Honeybees are one of the most common pollinators of flowers in the garden. In the process of collecting nectar and pollen for their hives, honeybees transfer pollen from flower to flower by the pollen baskets on their hind legs. Pollination is necessary for fruits and seeds to develop in many plants. Pollination by honeybees is required in approximately 30% of food crops. Here are some of the most common flowers pollinated by honeybees:
Apple blossoms are not self-pollinating and require honeybees (and sometimes orchard mason bees) to carry pollen from tree to tree. Pollination is required for apples to grow for eating and for producing seed. In large apple-growing operations, beehives are often brought in during the spring flowering time to ensure pollination. Apple trees in backyard gardens are pollinated by passing wild honeybees.
Almonds are one of the most important and lucrative crops in the United States. They are not a true nut but actually a seed within the almond fruit. Almost half of the commercial beehives in the US are brought in to pollinate California's almond crop in the February bloom season. Almonds are not commonly found in backyard gardens but wild honeybees can pollinate individual trees.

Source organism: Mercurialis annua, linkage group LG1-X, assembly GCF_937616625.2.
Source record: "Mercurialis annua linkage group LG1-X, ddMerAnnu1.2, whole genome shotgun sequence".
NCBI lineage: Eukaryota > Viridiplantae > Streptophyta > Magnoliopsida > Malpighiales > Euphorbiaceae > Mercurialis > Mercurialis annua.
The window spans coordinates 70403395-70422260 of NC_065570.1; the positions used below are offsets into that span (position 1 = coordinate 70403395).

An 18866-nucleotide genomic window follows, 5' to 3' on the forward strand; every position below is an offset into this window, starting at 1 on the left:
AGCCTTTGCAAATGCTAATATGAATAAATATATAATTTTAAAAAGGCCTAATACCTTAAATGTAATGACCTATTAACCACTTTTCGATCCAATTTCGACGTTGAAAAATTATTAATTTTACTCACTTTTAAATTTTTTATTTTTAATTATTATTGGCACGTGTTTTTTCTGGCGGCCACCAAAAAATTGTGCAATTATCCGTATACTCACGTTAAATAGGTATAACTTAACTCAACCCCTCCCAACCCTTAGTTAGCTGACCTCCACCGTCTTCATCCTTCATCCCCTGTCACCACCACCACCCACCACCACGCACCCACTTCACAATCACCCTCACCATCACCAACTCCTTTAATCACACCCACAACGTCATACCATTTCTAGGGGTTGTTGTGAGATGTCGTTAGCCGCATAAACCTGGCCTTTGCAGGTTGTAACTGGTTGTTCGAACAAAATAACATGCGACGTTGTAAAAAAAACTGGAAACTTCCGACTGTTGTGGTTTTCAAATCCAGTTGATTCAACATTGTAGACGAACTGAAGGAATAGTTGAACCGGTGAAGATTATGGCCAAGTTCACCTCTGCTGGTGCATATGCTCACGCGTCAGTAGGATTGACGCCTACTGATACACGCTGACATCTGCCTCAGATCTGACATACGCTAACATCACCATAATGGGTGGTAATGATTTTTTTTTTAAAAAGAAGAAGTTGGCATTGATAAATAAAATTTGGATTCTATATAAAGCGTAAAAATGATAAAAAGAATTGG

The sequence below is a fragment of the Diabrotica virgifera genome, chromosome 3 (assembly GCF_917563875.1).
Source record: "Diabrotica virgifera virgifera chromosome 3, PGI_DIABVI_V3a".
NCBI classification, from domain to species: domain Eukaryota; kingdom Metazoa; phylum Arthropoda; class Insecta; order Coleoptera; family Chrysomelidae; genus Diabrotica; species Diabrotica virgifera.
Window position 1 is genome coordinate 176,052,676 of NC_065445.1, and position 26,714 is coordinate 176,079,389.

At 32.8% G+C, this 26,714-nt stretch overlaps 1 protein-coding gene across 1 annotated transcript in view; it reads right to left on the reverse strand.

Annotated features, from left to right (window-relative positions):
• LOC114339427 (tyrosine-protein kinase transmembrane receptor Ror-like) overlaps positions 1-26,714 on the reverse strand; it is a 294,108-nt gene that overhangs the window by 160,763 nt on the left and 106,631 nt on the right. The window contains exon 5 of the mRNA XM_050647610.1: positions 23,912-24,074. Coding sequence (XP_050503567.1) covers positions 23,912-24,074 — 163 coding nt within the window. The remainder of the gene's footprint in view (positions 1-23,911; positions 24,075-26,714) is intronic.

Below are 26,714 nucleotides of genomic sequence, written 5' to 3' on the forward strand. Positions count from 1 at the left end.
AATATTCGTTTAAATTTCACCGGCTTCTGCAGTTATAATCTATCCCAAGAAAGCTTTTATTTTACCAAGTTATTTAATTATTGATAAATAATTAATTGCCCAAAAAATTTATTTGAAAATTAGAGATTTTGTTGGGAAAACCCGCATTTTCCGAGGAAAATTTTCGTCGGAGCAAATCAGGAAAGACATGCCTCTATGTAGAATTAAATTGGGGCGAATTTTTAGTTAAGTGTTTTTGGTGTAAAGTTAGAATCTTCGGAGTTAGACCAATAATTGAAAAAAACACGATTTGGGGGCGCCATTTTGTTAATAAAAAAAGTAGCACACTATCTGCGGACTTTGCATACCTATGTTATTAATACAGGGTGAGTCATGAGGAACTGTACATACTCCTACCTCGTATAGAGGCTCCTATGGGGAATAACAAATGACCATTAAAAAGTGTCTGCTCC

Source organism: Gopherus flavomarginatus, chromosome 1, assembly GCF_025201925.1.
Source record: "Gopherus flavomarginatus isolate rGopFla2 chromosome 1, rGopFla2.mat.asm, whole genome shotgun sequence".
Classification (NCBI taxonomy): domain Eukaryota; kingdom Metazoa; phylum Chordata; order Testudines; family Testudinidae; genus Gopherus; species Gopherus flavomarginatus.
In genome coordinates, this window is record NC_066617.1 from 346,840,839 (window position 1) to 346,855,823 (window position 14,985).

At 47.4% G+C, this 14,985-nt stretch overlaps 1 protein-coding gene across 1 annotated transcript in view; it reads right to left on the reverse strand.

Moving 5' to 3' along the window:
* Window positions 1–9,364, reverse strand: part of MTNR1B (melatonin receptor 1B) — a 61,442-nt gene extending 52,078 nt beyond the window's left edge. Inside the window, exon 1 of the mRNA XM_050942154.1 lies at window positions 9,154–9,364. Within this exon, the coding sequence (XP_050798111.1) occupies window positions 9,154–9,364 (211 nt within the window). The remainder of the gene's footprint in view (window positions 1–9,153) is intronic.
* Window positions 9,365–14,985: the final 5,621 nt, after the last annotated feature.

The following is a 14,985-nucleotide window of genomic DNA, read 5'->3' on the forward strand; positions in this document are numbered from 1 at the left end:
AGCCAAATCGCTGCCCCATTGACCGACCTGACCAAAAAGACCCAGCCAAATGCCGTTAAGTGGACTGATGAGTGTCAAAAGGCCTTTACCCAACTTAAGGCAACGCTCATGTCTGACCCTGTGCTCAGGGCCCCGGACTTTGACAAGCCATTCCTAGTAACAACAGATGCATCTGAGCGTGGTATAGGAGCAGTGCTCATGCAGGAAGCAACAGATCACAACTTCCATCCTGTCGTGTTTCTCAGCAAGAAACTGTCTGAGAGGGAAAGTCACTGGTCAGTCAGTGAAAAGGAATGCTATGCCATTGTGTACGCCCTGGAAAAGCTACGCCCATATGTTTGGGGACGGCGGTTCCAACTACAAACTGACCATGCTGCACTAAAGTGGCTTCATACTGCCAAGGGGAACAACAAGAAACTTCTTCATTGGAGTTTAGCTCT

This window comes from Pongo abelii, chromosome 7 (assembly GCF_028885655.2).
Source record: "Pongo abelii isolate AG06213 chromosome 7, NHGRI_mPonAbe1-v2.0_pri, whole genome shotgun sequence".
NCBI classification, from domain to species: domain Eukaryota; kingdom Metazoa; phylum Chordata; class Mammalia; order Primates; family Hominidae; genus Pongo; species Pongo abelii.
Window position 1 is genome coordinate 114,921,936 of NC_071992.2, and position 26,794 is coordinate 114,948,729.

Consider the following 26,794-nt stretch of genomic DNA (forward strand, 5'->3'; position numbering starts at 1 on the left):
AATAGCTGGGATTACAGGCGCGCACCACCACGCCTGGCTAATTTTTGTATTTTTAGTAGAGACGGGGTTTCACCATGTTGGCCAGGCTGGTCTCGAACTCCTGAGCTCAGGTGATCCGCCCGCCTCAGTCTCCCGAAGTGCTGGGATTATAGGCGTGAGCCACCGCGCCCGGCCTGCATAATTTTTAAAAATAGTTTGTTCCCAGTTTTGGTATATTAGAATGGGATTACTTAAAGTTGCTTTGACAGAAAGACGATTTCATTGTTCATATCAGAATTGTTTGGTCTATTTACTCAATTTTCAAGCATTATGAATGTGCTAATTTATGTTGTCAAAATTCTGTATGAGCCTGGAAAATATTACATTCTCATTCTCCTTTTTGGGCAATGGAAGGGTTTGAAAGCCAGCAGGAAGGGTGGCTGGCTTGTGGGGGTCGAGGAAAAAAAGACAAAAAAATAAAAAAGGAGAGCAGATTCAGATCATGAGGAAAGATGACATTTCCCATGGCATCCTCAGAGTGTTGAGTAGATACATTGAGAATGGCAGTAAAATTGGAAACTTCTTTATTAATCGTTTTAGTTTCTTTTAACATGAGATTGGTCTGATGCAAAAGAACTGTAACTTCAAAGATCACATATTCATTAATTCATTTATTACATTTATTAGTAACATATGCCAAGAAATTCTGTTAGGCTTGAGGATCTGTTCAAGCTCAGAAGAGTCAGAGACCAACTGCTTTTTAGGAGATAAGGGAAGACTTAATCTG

Cotton is one of the world's most important textile crops and is grown in the southern United States and other sub-tropical areas. Pollination by honeybees is required to develop cotton seeds in the plants which are surrounded by white bolls- the fiber that is used to make fabric. Cotton is sometimes grown in backyard gardens as an unusual backdrop to more common flowers.
Buckwheat is an ancient grain that has sustained people for thousands of years. It is neither a type of wheat or even a cereal grain. Unlike wheat and other grains, buckwheat requires honeybees to pollinate it. Honeybees also take this pollen and nectar back to the hive and produce the highly-prized buckwheat honey, a dark and distinctively-flavored honey.
Honeybees love roses in full bloom and roses need the honeybees. The bees pollinate the roses which allows the bush to develop rose hips- the hard casing that encloses the seeds. Rosehips from wild roses are often dried and used for teas and other culinary purposes.